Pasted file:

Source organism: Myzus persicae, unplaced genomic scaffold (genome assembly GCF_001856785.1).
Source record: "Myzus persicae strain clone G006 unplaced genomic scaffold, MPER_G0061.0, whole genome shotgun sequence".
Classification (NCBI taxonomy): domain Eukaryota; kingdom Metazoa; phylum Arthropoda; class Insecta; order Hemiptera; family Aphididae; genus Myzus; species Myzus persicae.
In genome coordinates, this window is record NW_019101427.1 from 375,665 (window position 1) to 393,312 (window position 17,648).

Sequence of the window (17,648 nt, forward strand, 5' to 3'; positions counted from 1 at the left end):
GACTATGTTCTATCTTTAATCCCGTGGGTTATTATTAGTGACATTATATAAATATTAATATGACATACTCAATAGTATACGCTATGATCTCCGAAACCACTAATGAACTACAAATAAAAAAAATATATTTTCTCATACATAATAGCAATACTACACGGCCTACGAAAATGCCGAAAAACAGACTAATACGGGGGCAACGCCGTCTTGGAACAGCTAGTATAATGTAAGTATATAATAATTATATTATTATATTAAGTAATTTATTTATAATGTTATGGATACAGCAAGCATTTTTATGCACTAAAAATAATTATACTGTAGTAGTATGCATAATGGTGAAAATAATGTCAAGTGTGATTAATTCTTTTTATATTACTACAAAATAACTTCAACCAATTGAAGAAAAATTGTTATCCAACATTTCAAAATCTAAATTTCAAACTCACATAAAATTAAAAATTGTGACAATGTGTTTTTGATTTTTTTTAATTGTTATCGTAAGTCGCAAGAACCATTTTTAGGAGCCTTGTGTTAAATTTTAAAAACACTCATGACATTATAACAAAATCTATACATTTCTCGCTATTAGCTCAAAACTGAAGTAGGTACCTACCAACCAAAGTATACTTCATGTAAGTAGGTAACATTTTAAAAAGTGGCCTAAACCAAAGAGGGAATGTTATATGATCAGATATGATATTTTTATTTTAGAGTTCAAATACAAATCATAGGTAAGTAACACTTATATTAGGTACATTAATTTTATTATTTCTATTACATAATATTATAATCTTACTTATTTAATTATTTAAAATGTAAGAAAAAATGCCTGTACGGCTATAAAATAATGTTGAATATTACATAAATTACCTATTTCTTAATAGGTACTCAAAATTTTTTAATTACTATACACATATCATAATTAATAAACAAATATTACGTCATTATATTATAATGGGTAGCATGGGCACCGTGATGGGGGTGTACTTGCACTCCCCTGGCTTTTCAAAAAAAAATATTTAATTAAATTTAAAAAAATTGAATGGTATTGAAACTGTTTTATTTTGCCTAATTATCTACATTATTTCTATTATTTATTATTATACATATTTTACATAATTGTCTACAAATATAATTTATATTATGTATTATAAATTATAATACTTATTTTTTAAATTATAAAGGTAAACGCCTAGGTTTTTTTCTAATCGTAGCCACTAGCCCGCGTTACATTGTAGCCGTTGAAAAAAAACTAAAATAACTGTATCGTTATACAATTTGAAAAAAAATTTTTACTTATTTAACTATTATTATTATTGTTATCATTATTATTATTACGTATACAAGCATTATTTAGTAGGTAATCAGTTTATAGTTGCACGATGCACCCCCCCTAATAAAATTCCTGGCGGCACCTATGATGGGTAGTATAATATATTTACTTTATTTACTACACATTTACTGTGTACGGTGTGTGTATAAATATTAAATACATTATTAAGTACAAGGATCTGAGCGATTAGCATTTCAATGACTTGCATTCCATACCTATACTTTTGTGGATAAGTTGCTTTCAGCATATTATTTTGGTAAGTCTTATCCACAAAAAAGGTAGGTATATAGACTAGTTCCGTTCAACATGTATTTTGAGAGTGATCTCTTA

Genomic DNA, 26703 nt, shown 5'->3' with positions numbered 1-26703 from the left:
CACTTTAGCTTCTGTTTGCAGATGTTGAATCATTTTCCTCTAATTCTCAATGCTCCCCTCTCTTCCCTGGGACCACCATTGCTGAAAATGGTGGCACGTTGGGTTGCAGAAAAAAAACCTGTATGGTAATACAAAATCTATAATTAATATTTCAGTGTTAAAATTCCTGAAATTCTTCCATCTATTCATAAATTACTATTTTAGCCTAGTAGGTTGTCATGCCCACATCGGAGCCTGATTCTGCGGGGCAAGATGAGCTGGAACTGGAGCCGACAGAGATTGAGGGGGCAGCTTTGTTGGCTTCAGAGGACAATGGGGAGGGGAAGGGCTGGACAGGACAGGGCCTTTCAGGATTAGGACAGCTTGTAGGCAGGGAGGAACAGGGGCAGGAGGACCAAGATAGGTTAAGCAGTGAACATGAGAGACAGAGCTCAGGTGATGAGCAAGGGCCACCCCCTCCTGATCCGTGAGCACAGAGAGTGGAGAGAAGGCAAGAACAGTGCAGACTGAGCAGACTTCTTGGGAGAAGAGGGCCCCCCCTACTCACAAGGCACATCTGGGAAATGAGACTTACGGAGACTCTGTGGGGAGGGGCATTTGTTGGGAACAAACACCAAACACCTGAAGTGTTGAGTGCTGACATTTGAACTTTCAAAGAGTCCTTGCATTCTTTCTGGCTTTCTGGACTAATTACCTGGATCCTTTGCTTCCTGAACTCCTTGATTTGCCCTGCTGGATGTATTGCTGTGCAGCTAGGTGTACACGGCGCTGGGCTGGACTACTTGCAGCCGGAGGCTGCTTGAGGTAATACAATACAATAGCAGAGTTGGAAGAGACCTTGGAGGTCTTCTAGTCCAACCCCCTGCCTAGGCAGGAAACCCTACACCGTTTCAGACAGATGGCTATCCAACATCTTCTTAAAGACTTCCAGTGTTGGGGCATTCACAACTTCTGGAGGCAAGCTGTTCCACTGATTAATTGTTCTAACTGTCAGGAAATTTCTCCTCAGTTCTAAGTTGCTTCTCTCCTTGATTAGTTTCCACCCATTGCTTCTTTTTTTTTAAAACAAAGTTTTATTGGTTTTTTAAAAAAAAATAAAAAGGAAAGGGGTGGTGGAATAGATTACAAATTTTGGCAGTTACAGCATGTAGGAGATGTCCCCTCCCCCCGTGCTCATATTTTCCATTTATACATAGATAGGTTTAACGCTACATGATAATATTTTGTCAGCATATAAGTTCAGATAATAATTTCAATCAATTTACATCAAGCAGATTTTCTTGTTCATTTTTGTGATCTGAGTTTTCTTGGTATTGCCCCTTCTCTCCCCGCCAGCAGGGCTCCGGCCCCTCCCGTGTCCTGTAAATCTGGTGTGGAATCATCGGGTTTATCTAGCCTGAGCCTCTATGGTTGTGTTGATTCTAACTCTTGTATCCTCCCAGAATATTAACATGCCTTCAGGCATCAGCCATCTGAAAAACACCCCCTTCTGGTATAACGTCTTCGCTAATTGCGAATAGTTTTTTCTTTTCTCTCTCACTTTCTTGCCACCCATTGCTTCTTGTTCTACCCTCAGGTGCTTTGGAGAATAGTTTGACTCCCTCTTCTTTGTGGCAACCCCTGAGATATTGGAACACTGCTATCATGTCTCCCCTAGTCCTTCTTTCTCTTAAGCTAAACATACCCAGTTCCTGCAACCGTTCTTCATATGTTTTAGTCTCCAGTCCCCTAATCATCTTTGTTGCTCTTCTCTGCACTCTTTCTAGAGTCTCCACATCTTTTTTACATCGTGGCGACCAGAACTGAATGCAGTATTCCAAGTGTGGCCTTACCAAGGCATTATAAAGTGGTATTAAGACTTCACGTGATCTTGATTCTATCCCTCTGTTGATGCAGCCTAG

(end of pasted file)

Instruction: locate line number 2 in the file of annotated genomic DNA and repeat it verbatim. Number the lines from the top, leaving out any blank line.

Source record: "Myzus persicae strain clone G006 unplaced genomic scaffold, MPER_G0061.0, whole genome shotgun sequence".